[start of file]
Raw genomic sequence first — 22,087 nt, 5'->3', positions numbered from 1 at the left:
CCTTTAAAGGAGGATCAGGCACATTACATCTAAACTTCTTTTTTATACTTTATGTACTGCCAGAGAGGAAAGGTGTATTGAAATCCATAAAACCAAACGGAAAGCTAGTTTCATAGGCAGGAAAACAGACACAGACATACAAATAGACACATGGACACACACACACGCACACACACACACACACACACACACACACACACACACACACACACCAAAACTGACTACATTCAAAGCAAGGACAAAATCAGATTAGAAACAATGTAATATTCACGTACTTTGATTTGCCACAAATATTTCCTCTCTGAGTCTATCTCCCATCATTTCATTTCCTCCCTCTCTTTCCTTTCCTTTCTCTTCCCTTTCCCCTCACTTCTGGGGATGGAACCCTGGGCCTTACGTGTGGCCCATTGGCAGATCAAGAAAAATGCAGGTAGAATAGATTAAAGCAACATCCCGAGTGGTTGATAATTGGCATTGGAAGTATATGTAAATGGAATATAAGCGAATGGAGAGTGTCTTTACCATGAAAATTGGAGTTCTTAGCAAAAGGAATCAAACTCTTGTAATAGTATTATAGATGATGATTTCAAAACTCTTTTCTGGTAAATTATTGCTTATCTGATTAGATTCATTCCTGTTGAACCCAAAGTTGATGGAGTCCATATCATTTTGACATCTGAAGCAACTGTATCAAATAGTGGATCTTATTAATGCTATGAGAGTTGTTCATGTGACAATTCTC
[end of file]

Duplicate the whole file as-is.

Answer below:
Raw genomic sequence first — 22,087 nt, 5'->3', positions numbered from 1 at the left:
CCTTTAAAGGAGGATCAGGCACATTACATCTAAACTTCTTTTTTATACTTTATGTACTGCCAGAGAGGAAAGGTGTATTGAAATCCATAAAACCAAACGGAAAGCTAGTTTCATAGGCAGGAAAACAGACACAGACATACAAATAGACACATGGACACACACACACGCACACACACACACACACACACACACACACACACACACACACACACCAAAACTGACTACATTCAAAGCAAGGACAAAATCAGATTAGAAACAATGTAATATTCACGTACTTTGATTTGCCACAAATATTTCCTCTCTGAGTCTATCTCCCATCATTTCATTTCCTCCCTCTCTTTCCTTTCCTTTCTCTTCCCTTTCCCCTCACTTCTGGGGATGGAACCCTGGGCCTTACGTGTGGCCCATTGGCAGATCAAGAAAAATGCAGGTAGAATAGATTAAAGCAACATCCCGAGTGGTTGATAATTGGCATTGGAAGTATATGTAAATGGAATATAAGCGAATGGAGAGTGTCTTTACCATGAAAATTGGAGTTCTTAGCAAAAGGAATCAAACTCTTGTAATAGTATTATAGATGATGATTTCAAAACTCTTTTCTGGTAAATTATTGCTTATCTGATTAGATTCATTCCTGTTGAACCCAAAGTTGATGGAGTCCATATCATTTTGACATCTGAAGCAACTGTATCAAATAGTGGATCTTATTAATGCTATGAGAGTTGTTCATGTGACAATTCTC